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Dear KC June 2019

Dear KC: June
A knitting advice column from the talented team of creators at

So this is month two of our "ask an expert" segment on the *B*CH Blog. The fantastic team of creators over at KnitChats are back with even more helpful tips and tricks! Every second Tuesday of the month KnitChats experts are going to answer your knitting questions. You can send in a specific pattern question or a more general knitting question. Chances are someone else wants to know the same thing that has been driving you crazy about your WIP. Just fill out this form to have your questions featured in an upcoming post. We can't wait to hear from you!
“I am a knitting fool. It's a quiet pastime, and a productive one. It enables one to join in the conversation or switch one's brain off, according to the interest or the excruciating dullness of what is being discussed.” ― Elizabeth Zimmermann
Dear KC,
When the pattern tells me that there is a 2.5 ease, does it mean that the 2.5 is included in the 34.5? Or should I look at it as 34.5 plus 2.5 ease? I measure 44 and can’t decide if I should cast for the 44.25 or the next size 47.
From the pattern:
To fit actual chest circumference 31–33 (34–36, 37–39, 40–42, 43–45, 47–49) inches, with approximately 2–4 inches of ease
Finished Chest Circumference:34½ (37¾, 41, 44¼, 47¼, 50½) inches -Shiva from California

You should go by the "finished chest circumference" which includes the 2-4" of ease. If you measure 44", then yes, you should knit the 47". If you're knitting exactly to the pattern's gauge, then you'll have about 3" of ease in your tank top. -KC
“I pick up my knitting and wind the yarn around my fingers so I can finish the row. The needles whisper softly as they slide against each other, as if telling secrets.” ― Lynn Austin

Dear KC,
I have been reading and reading this pattern and just can’t get it. I’m knitting a baby jacket and doing the back. Shape Raglan armholes:
Cast off 3 stitches at beg of next 2 rows 36( sets Dec 1 st at each end of next and 8( following 4th rows 18( sets. I don’t understand what 8 following 4th rows means, doesn’t make sense to me. I am doing the first size. -Janet
That is confusing! Let's try approaching it this way. Basically, the decreases start with 36 sts and you end with 18 sts. Simply working some math, I think it may be you're doing 1 decrease at each end, 8 times, every 4th row, ending with 18 sts by my calculation. It may help if there's a schematic showing measurements of the raglan armholes to make sure the rate of decreasing matches up.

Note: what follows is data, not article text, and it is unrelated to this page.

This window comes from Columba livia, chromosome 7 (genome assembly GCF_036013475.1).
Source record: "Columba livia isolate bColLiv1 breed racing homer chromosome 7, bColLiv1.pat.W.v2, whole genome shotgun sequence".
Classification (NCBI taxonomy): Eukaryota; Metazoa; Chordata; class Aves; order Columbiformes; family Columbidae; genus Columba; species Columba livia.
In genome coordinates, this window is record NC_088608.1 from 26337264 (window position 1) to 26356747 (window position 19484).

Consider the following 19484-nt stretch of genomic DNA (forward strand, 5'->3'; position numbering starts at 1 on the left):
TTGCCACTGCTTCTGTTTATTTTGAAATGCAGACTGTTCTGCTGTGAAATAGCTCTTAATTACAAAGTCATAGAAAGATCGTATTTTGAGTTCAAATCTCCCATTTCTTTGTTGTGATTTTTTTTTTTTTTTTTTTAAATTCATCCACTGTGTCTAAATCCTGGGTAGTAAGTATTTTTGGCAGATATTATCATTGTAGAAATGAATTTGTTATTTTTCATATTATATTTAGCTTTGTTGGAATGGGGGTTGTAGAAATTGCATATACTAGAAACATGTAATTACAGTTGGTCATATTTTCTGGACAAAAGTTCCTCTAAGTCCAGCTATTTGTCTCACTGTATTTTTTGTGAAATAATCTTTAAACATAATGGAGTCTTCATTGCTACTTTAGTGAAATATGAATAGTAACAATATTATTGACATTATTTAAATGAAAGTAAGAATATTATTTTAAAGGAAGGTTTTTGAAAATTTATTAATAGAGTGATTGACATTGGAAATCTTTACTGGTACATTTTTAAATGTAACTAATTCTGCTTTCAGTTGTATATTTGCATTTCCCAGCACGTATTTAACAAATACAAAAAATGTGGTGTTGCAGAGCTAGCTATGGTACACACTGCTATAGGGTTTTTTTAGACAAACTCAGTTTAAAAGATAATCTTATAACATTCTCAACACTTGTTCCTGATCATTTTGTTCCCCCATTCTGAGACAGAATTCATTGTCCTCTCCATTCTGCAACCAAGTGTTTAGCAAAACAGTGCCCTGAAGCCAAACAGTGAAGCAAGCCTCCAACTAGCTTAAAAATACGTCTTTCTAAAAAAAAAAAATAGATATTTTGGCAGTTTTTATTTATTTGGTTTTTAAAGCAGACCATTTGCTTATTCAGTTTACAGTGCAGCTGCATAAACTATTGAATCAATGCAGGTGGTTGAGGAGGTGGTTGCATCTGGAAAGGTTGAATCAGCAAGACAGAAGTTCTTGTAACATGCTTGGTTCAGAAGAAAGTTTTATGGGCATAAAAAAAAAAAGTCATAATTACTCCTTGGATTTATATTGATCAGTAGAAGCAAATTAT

So here's how I'd break it down row by row:
Cast off 3 sts at beg of next 2 rows (36 sts)
Next row: Dec 1 st each end (34 sts)
*Next 3 rows: Knit even
**4th row: Dec 1 st each end (32 sts)
Repeat * and ** for a total 8 times and you should have 18 sts -KC

“SABLE- A common knitting acronym that stands for Stash Acquisition Beyond Life Expectancy.” ― Stephanie Pearl-McPhee

Dear KC,
Desperately need pattern help for Diagonal Rib baby blanket. I just don't know how to read some of the Rep from. Here's Row 1:
K4. *(P2. K2) 5 TIMES. **K3. (K2. P2) 5 TIMES. K3. REP FROM * TWICE MORE, THEN FROM *TO** ONCE. K4.
I've done Reps many times but not with *to**. If you could spell it out for me I would greatly appreciate it! -Beverly
I found your pattern on Ravelry and took a good look at the finished blanket to help figure out these repeats. Boy, this one really made me think!
Here's my breakdown:
Row 1:
K4. *(P2, K2) 5 times. **K3. (K2, P2) 5 times. K3. (50 sts)
*(P2, K2) 5 times. **K3. (K2, P2) 5 times. K3. [Rep from * twice more] (92 sts)
*(P2, K2) 5 times. K4. [Then from * to ** once] (24 sts)
Total 166 sts -KC
Hope this helps! Let me know how it goes. Good luck!
KnitChats Team
Thank you KnitChats for all of your awesome advice! Let me know if you enjoyed this new series in the comments section. Also, don't forget to add your questions to this form for your chance to be featured in the next blog post.
You can follow along on my Instagram account @bobbleclubhouse for your daily dose of all things knitted and to stay up to date on our upcoming NYC events. Until next week, happy crafting!


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